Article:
# Proof that elements of Beppo-Levi-like spaces are functions (and not just distributions)?

Context. I am trying to undestand the theory underlying "Beppo-Levi"-like spaces defined as

$$H = \left\{f\in {\cal S}'(\mathbb{R}^d) \;\left| \; t\times\widetilde{f} \in {\cal L}^2(\mathbb{R}^d) \right.\right\}$$

where $$\widetilde{f}$$ is the Fourier transform of the tempered distribution $$f$$, and $$t(\xi)$$ is a smooth radial function (i.e., a $$C^\infty$$ function of $$|\xi|$$), such that $$1/|t|^2$$ is integrable at infinity, and everywhere non-zero except in $$\xi=0$$ where one has $$t(\xi)\sim C|\xi|^m$$ for some order $$m\geq 1$$.

This is a direct generalization of the Beppo-Levi spaces which underlie thin-plate splines interpolation, as described e.g. by Duchon , Meinguet , Wahba , etc., and that correspond to taking $$t(\xi)=|\xi|^m$$ (with $$m>d/2$$ to ensure square-integrability at infinity). Just like the original Beppo-Levi spaces, $$H$$ contains all distributions $$f\in{\cal S}'$$ such that $$t\times \widetilde{f}=0$$, which turns out to be the space $${\cal P}_{m-1}$$ of polynomials with degree $$.

Question. I am trying to prove that the elements of H are continuous functions. Using the Fourier inversion formula, one can show easily the following result : For every $$f\in H$$, if some distribution $$T=\sum_{j=1}^n c_j \delta_{x_j}$$ is such that $$\langle T,p\rangle = 0$$ for every $$p\in {\cal P}_{m-1}$$, then $$T*f = \sum_{j=1}^n c_j \tau_{x_j}f$$ is a continuous function. Is this result sufficient to prove that $$f$$ itself is a function, moreover continous?

Indeed, for almost every point set $$\{x_j\}_{j=1\dots n}$$ with sufficiently many points, one can find appropriate weights $$c_j$$ such that distribution $$T=\sum_j c_j\delta_{x_j}$$ annihilates all polynomials in $${\cal P}_{m-1}$$. So intuitively, I would say that the continuity of all such functions $$T*f$$ can only be achieved if $$f$$ itself is a function, moreover continuous. However, I fail to find a rigorous argument.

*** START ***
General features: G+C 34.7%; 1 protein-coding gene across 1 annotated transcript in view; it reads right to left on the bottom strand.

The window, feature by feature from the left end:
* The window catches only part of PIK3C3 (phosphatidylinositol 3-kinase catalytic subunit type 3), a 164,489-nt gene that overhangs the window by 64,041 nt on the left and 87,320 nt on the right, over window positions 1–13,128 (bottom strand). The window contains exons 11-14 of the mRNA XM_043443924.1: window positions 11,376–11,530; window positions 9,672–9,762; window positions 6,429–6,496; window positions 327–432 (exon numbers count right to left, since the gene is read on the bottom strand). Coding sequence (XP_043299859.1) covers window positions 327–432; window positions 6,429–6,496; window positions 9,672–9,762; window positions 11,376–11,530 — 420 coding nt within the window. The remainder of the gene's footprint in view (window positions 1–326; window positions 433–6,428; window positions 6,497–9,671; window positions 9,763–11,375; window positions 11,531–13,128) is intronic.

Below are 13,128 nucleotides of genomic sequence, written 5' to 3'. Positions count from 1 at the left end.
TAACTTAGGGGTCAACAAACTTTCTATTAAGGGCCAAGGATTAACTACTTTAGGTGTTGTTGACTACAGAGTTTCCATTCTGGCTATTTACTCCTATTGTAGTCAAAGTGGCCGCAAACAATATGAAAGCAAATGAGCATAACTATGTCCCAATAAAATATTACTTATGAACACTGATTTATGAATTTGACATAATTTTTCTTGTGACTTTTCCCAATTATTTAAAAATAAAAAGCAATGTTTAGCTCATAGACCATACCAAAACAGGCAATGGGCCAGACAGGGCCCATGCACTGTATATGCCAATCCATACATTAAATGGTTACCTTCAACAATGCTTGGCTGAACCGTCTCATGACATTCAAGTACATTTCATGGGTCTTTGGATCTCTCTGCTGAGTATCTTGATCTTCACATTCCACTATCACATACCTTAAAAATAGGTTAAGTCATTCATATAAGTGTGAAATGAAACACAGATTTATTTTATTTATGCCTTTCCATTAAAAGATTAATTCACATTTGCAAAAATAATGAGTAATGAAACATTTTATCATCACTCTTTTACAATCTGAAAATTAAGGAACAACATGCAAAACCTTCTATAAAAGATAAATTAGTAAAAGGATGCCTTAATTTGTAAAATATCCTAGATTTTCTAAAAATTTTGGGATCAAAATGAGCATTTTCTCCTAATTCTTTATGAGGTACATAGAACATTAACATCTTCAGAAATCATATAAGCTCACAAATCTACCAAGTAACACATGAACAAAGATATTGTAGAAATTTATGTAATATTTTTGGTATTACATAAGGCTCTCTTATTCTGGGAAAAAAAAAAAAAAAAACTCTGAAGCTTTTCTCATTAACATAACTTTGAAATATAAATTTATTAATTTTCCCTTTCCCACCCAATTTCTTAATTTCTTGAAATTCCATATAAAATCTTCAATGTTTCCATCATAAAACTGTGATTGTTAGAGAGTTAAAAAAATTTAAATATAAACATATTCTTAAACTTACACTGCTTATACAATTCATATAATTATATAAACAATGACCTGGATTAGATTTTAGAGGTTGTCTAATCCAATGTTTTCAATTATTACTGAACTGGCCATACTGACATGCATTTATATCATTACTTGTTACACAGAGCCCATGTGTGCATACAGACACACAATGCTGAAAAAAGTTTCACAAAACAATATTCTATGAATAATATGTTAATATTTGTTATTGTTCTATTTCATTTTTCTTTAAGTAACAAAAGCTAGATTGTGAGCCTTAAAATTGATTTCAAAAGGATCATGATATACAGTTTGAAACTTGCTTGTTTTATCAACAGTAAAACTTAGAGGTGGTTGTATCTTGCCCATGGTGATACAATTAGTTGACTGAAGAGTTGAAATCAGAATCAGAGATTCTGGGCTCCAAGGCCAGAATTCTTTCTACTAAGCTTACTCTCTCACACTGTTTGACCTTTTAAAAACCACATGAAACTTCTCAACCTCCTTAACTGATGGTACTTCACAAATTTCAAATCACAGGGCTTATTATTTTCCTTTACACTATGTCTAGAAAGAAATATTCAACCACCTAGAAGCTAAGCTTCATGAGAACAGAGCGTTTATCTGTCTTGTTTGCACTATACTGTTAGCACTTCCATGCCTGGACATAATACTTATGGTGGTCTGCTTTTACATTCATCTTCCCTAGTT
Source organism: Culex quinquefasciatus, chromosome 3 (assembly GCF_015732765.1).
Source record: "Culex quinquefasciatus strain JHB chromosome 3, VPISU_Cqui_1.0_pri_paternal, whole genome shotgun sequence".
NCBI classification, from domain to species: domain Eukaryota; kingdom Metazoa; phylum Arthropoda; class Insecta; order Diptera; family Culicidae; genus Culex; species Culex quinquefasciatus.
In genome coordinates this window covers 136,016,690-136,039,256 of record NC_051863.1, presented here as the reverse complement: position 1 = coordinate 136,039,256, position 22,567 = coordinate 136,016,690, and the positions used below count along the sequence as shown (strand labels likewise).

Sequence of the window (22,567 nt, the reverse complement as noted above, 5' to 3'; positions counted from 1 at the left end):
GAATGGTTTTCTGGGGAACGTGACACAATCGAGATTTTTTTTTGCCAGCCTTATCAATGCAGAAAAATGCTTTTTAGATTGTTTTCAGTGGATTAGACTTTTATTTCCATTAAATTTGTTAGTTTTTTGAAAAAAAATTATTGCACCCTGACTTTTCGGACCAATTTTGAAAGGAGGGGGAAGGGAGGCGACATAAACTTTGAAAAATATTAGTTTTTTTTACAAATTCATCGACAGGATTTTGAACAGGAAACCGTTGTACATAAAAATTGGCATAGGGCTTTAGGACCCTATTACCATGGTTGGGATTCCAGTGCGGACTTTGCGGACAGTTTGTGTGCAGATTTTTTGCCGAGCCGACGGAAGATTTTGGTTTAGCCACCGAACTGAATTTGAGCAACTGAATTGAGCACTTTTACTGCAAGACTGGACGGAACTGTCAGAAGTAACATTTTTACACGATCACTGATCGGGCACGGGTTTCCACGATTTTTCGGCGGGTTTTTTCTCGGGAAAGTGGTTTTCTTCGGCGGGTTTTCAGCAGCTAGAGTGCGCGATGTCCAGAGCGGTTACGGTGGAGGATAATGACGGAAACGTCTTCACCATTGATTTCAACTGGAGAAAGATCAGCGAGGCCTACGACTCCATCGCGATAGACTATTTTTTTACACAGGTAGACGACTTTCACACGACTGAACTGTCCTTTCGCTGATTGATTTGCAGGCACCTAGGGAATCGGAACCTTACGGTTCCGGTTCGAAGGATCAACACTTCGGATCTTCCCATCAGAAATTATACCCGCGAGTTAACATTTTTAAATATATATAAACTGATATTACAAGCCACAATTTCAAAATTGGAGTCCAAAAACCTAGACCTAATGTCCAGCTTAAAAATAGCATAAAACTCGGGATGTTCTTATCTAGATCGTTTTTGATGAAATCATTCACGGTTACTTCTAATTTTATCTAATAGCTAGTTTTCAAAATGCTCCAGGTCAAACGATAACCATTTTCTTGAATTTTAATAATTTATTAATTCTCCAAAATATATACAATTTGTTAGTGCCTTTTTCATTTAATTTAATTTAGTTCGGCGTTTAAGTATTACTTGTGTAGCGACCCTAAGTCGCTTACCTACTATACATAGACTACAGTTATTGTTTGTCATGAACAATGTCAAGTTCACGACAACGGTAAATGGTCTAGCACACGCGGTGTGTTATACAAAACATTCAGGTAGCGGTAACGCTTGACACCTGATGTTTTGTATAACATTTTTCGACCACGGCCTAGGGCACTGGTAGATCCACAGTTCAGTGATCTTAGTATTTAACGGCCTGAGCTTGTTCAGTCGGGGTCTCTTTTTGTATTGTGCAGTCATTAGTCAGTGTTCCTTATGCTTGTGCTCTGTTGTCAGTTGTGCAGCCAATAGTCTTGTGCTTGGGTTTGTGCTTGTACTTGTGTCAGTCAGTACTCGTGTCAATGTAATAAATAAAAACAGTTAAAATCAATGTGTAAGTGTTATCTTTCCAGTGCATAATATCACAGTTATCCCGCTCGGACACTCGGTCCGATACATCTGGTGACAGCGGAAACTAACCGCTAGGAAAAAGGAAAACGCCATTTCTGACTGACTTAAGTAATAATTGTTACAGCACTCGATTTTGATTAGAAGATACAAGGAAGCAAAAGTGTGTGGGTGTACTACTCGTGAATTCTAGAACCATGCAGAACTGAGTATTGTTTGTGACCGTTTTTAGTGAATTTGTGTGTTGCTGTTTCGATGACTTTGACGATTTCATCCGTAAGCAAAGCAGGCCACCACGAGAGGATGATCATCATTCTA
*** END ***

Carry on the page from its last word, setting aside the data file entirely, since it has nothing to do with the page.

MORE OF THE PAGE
Remarks. This is the approach followed by Meinguet  in his study of the original Beppo-Levi space ($$t(\xi)=|\xi|^m$$). He proves the continuity of $$f$$ thanks to the above result, and a smart choice of distribution $$T$$. However, unless I misread his argument, he seems to assume without proof that the elements of $$H$$ are indeed functions, so that expressions like $$f(x_j)$$'' make sense.

EDIT: To make my problem clearer, let me summarize Meinguet's argument below.

Letting $$J:={\rm dim}({\cal P}_{m-1})$$, he considers a set of points $$\{a_j\}_{j=1\dots J}$$ that is unisolvant over $${\cal P}_{m-1}$$, meaning that for every possible values $$(\beta_j)\in\mathbb{R}^J$$, there is a unique polynomial $$p\in{\cal P}_{m-1}$$ solution to the linear system $$\forall j,\; p(a_j)=\beta_j$$. Let $$\{p_j\}$$ in $${\cal P}_{m-1}$$ the dual polynomials to the points $$\{a_j\}$$, i.e., such that $$p_j(a_i)=\delta_{ij}$$. He then introduces, for every $$x\in\mathbb{R}^d$$, the distribution

$$T_{(x)} := \delta_x - \sum_{j=1}^J p_j(x)\delta_{a_j}$$

One verifies instantly that $$\langle T_{(x)}, p \rangle=0$$ for all $$p\in{\cal P}_{m-1}$$, so that the above property is verified : for every $$f\in H$$, $$T_{(x)}* f$$ is a continuous function.

Moreover, using the semi-Hilbert structure of space $$H$$ and the existence of a reproducing kernel, he argues that for any sequence $$(x_n)$$ such that $$x_n \to x$$, one has

$$T_{(x_n)}*f \to T_{(x)}*f$$

as continuous functions, the convergence being uniform over any compact set.

From that, he concludes directly that $$f(x_n)\to f(x)$$, i.e., $$f$$ is a continuous function. This is the part of the argument that I do not understand. Isn't this argument valid only if one presupposes that $$f$$ is indeed a function, so that expressions $$f(x_n)$$ and $$f(x)$$ actually make sense??